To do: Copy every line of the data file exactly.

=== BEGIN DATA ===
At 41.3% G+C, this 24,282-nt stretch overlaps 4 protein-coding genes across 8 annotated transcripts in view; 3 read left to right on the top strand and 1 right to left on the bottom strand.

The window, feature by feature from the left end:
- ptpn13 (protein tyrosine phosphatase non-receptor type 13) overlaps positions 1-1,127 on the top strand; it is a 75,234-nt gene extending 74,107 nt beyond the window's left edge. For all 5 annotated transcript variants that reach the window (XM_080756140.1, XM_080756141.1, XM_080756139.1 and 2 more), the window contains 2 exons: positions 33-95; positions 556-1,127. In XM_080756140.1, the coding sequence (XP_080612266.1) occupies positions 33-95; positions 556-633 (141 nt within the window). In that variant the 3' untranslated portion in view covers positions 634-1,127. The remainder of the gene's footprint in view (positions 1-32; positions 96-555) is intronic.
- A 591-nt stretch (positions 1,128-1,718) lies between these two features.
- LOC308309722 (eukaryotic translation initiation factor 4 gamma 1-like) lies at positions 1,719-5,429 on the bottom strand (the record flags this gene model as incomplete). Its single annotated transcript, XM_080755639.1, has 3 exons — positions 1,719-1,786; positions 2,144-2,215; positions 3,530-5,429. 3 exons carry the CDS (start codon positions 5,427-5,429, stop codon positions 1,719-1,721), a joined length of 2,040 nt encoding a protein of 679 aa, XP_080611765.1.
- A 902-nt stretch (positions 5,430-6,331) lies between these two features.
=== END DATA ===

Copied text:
At 41.3% G+C, this 24,282-nt stretch overlaps 4 protein-coding genes across 8 annotated transcripts in view; 3 read left to right on the top strand and 1 right to left on the bottom strand.

The window, feature by feature from the left end:
- ptpn13 (protein tyrosine phosphatase non-receptor type 13) overlaps positions 1-1,127 on the top strand; it is a 75,234-nt gene extending 74,107 nt beyond the window's left edge. For all 5 annotated transcript variants that reach the window (XM_080756140.1, XM_080756141.1, XM_080756139.1 and 2 more), the window contains 2 exons: positions 33-95; positions 556-1,127. In XM_080756140.1, the coding sequence (XP_080612266.1) occupies positions 33-95; positions 556-633 (141 nt within the window). In that variant the 3' untranslated portion in view covers positions 634-1,127. The remainder of the gene's footprint in view (positions 1-32; positions 96-555) is intronic.
- A 591-nt stretch (positions 1,128-1,718) lies between these two features.
- LOC308309722 (eukaryotic translation initiation factor 4 gamma 1-like) lies at positions 1,719-5,429 on the bottom strand (the record flags this gene model as incomplete). Its single annotated transcript, XM_080755639.1, has 3 exons — positions 1,719-1,786; positions 2,144-2,215; positions 3,530-5,429. 3 exons carry the CDS (start codon positions 5,427-5,429, stop codon positions 1,719-1,721), a joined length of 2,040 nt encoding a protein of 679 aa, XP_080611765.1.
- A 902-nt stretch (positions 5,430-6,331) lies between these two features.